This will involve you directly, and it is very important that you respond in an attitude of enthusiasm and vision. If things of the past have been good, let's preserve them. If there is a better way to do things for the people of this country, let's not be reluctant to change.

In the area of water resources, the construction of dams, and other projects, I want to be sure that in the future these projects are assessed on the basis of modem economic circumstances and that we inject into the process of authorization for existing and future projects the very important characteristic of conservation and environmental quality. I hope that we can start a program which is similar to the one that I had in Georgia, called the Heritage Trust, to inventory the precious places in our country in a systematic way and to move working with private and local and State agencies to establish those that are of highest priority, and to make sure that they are preserved for future generations.

I could go on and on listing things that come to my mind as I stand here about the responsibilities of your own Department. But I think in order to make this meeting more productive for you and more enjoyable for me, I won't continue with other remarks, except I would ask you now if you have any questions that you would like to ask me. Cecil Andrus is close and I will let him answer the questions that I can't answer myself.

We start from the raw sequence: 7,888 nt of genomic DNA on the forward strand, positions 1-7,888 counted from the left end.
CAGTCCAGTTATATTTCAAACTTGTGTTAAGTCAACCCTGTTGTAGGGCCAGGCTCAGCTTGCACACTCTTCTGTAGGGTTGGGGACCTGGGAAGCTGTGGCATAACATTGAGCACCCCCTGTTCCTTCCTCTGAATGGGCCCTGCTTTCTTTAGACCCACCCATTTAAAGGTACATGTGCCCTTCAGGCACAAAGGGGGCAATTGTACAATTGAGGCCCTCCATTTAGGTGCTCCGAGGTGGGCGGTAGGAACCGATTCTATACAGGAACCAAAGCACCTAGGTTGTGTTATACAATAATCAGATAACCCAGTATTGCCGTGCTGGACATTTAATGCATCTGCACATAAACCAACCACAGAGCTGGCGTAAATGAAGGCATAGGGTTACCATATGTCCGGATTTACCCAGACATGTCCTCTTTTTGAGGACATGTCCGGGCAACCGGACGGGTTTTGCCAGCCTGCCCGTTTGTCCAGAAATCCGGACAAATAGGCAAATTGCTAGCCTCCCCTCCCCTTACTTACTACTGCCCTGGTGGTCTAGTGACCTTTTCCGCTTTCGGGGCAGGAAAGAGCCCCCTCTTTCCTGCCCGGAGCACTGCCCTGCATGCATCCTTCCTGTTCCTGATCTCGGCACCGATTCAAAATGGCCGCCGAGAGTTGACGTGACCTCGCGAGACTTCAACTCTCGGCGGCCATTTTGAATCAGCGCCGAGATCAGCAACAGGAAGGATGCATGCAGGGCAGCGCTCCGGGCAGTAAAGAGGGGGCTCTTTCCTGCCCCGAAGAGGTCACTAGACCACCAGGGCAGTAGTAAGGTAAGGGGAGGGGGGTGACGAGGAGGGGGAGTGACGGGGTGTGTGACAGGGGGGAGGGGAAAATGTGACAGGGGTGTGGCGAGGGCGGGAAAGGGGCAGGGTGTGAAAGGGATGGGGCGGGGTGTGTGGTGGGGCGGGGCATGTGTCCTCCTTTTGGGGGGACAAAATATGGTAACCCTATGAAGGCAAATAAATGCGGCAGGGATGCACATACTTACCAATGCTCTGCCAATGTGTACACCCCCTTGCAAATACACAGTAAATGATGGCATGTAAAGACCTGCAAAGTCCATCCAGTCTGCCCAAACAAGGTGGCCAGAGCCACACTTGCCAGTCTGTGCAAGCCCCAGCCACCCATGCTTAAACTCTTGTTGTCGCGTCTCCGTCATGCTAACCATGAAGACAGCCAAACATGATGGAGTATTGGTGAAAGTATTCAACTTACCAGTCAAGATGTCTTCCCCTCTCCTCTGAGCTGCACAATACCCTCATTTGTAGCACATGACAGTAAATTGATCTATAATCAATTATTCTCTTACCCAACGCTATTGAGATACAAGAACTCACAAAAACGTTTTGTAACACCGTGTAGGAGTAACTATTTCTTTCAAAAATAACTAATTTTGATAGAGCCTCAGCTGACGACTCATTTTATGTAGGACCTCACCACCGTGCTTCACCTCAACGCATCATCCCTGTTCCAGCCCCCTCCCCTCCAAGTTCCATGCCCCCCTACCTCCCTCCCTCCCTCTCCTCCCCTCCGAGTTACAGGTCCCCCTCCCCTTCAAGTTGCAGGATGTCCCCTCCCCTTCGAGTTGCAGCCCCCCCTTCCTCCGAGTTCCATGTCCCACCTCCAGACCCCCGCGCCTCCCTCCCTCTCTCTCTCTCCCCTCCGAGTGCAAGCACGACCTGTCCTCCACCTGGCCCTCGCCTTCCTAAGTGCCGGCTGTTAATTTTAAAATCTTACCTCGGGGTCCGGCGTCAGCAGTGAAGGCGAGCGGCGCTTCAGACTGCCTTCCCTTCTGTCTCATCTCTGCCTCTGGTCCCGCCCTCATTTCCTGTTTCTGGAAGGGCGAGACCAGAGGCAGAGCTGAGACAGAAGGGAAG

Does anyone have a question?



Q. Most deaf people are very interested in the TV call-in program, which allows for a jab at you. How do you feel about using Channel 21 for that purpose? [Inaudible]

THE PRESIDENT. Very fine, thank you. [The President communicated in sign language.] Just so you don't confuse me with Nelson Rockefeller, that means I love you. [Laughter]

When I have made by inauguration speeches and when I have been around to visit with the departments, I have always requested through my staff that interpreters might be present to speak to those who are deaf.

I think that perhaps in response to your question I could direct a letter to the leaders of all the television networks in the country and ask them to make a special effort in the future to open up to the deaf people of our country a way to understand the program. So, before the day is over, this letter will be in the mail to those network executives.


Q. Mr. President, the 94th Congress passed a bill, H.R. 5465, which provided for early retirement of non-Indian Bureau of Indian Affairs employees. The major objective of that legislation was to allow the Indian people to more fully direct the operations of the key governmental activities which so vitally affects their daily lives. This legislation, supported by the National Congress of American Indians and Indian tribes throughout the country, was vetoed by President Ford.

Mr. President, that bill has been reintroduced already in the 95th Congress as S. 666. Mr. President, will you support passage of that legislation and will you sign it into law if it is passed by the Congress?